Release Date: April 24, 2002
An Orlando, Florida-based company doing business as Advanced Consumer Services (ACS) and its principals caught up in the Federal Trade Commission's 2000 "Operation Protection Deception" law enforcement sweep will pay approximately $700,000 to settle charges that they made misrepresentations when telemarketing worthless credit card "protection" packages to consumers. The payment is the largest redress settlement to date obtained by the Commission in a credit card protection fraud case. In addition, defendants Anthony and Tracy Andrews will be permanently banned from selling credit card protection or any credit-related goods or services.
According to the FTC, ACS used telemarketers to contact consumers, falsely claiming that they were calling on behalf of the consumers' credit card issuers or a government agency. They would then claim that criminals were using the Internet to steal consumers' credit card numbers, and that consumers would be held fully liable for any unsubstantiated charges made by such online thieves. The defendants claimed that consumers would be covered in case of such theft if they purchased the defendants' credit card "protection." They offered the protection on an unconditional basis, with an unconditional money-back guarantee. In truth, all of these claims were misrepresentations, the FTC stated. Additionally, the Commission charged, ACS occasionally obtained the consumers' credit card numbers and charged them for the "protection" package whether they wanted it or not. Under federal law, consumers are covered for all but $50 of any unauthorized charges made to a credit card account and $500 for unauthorized debits to a debit card account.
The stipulated judgment and order for permanent injunction announced today were reached with the individual defendants and corporate defendants TNT Talks, Inc., and Least Cost Utilities, Inc., all of which were doing business as Advanced Consumer Services. Through the order, which requires approval of the federal district court, the individual and corporate defendants have settled allegations that their actions violated the FTC Act and the Telemarketing Sales Rule (TSR).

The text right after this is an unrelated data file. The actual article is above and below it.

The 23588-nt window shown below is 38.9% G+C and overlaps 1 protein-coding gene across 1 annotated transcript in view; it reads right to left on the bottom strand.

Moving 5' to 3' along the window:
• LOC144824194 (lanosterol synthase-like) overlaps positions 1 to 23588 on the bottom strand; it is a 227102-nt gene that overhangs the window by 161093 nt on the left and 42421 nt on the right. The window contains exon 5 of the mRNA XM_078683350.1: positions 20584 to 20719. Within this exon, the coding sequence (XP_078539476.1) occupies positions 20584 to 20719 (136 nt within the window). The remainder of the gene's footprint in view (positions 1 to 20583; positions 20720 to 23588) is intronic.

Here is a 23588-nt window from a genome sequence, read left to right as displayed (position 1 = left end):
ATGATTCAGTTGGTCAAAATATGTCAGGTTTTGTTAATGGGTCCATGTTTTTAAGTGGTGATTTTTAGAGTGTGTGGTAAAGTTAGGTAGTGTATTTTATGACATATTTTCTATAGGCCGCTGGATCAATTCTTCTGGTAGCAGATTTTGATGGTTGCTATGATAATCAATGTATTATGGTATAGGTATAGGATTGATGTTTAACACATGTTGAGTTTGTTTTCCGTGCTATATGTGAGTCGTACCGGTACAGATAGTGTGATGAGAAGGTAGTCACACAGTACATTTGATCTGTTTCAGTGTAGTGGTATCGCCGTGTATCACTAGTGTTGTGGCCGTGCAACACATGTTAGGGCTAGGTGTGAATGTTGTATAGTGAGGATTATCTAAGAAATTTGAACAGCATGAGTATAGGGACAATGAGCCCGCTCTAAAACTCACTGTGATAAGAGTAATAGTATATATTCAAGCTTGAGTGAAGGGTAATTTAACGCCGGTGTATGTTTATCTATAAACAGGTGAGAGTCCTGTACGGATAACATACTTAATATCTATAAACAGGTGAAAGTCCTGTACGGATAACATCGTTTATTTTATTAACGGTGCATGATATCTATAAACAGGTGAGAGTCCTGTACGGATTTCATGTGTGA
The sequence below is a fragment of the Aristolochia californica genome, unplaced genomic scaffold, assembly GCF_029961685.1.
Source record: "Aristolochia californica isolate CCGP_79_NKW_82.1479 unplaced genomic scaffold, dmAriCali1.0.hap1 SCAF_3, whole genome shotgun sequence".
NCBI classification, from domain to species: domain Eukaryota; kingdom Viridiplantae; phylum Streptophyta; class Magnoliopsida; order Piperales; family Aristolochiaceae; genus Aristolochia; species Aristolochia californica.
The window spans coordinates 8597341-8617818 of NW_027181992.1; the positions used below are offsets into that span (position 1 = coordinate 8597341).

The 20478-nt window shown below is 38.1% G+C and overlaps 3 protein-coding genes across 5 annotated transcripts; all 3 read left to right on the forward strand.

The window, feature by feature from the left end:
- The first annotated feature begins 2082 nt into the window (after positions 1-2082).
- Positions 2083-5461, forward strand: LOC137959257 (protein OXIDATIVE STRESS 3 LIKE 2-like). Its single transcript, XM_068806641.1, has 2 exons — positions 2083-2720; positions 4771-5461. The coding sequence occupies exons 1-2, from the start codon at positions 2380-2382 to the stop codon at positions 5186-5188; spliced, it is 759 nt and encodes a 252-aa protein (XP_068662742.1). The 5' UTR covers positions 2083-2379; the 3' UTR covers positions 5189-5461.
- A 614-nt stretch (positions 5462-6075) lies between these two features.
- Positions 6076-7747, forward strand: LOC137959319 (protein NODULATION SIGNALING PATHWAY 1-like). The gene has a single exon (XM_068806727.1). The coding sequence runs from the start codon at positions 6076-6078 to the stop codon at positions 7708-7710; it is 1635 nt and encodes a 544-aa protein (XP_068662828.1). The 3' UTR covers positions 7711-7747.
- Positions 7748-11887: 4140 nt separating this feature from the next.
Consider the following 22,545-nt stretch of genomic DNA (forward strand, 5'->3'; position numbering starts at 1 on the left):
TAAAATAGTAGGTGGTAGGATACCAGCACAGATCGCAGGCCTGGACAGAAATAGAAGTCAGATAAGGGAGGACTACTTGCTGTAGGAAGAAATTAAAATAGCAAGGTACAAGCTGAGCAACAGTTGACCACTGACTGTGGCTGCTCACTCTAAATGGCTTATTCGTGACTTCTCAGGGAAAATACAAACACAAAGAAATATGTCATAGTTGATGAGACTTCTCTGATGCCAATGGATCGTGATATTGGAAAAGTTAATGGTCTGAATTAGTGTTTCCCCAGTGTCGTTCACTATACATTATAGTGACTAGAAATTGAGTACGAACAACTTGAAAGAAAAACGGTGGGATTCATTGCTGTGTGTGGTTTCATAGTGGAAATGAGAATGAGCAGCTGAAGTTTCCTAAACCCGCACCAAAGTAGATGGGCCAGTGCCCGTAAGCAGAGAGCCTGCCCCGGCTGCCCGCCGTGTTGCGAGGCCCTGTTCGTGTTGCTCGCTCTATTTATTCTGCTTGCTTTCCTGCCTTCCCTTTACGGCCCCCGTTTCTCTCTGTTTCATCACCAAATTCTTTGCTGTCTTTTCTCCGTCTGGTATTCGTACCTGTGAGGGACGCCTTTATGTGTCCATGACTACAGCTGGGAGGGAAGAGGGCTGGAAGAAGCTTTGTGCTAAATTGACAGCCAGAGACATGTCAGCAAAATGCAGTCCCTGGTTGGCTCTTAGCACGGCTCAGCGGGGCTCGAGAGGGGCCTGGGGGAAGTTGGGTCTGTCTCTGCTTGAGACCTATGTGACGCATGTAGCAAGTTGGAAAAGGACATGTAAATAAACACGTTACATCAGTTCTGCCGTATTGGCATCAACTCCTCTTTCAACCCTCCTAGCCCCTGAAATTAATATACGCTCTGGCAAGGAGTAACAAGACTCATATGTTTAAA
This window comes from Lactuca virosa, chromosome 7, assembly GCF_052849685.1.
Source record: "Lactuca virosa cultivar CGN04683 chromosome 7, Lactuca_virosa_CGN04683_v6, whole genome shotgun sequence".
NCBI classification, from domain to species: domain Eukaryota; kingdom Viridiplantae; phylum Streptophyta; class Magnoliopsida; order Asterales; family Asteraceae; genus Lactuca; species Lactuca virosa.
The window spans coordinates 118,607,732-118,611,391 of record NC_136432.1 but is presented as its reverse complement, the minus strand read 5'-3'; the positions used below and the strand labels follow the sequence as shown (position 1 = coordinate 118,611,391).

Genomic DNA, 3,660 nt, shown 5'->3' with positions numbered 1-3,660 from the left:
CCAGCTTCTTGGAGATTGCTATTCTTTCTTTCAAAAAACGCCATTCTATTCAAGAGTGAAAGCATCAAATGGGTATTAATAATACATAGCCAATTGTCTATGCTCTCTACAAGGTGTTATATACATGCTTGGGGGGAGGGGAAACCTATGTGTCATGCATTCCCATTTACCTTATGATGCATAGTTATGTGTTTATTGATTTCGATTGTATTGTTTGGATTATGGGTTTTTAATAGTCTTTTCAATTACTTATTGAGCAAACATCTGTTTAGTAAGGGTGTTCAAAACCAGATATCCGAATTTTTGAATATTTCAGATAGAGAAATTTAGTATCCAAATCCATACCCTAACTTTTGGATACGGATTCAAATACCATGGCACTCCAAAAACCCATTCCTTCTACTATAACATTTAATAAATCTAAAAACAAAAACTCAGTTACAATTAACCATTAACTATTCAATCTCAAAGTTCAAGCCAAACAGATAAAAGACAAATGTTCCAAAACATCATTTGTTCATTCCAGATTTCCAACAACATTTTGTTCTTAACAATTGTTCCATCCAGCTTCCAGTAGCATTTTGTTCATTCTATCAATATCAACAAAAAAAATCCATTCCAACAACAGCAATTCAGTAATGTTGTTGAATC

Terms of the Stipulated Final Order
Under the terms of the stipulated final order, the defendants will be required to post a $300,000 performance bond before conducting any telemarketing activities. This bond requirement is designed to ensure that consumers are protected from misleading practices if the defendants decide to telemarket any other products or services in the future.
Next, the order contains terms specifically designed to stop the defendants from making similar misrepresentations or violating the law in the future. For example, they will be prohibited from misrepresenting: 1) that they are calling from, or on behalf of, consumers' credit card issuers or a government agency; 2) that consumers could be held liable for any unauthorized charges to their credit card accounts; 3) that consumers had agreed to the purchases for which their card was debited; and 4) that the defendants will provide unconditional and/or unrestricted refunds. The order also contains language prohibiting the defendants from misrepresenting any fact material to a consumer's purchasing decision, and from violating the TSR.
Further, the order provides that the defendants will pay consumer redress totaling approximately $700,000, including more than $630,000 in currently frozen assets and between $60,000 and $80,000 from the sale of a condominium in Orlando, Florida. The order also contains a $2 million suspended judgment against the defendants, which would be due if they are found to have misrepresented their financial condition.
Finally, the order lifts the freeze on the individuals' and the company's assets, prohibits them from transferring their customer lists and contains standard monitoring, compliance, and record-keeping provisions.
The FTC would like to thank the Central Florida Better Business Bureau and the Florida Attorney General’s Office for their help with the investigation and resolution of this matter.
The Commission vote to file the stipulated final judgment and order for permanent injunction was 5-0. It was filed in the U.S. District Court for the Middle District of Florida, Orlando Division, on April 17, 2002.
NOTE: Stipulated final orders are for settlement purposes only and do not constitute an admission by the defendant of a law violation. Stipulated final orders have the force of law when signed by the judge.
Copies of the Commission's stipulated final judgment and order for permanent injunction are available from the FTC's Web site at http://www.ftc.gov and also from the FTC's Consumer Response Center, Room 130, 600 Pennsylvania Avenue, N.W., Washington, D.C. 20580. The FTC works for the consumer to prevent fraudulent, deceptive and unfair business practices in the marketplace and to provide information to help consumers spot, stop and avoid them. To file a complaint, or to get free information on any of 150 consumer topics, call toll-free, 1-877-FTC-HELP (1-877-382-4357), or use the complaint form at http://www.ftc.gov. The FTC enters Internet, telemarketing, identity theft and other fraud-related complaints into Consumer Sentinel, a secure, online database available to hundreds of civil and criminal law enforcement agencies in the U.S. and abroad.
(FTC File No. X010015)
(Civ. No. 6:00-CV-1410-ORL-28-B)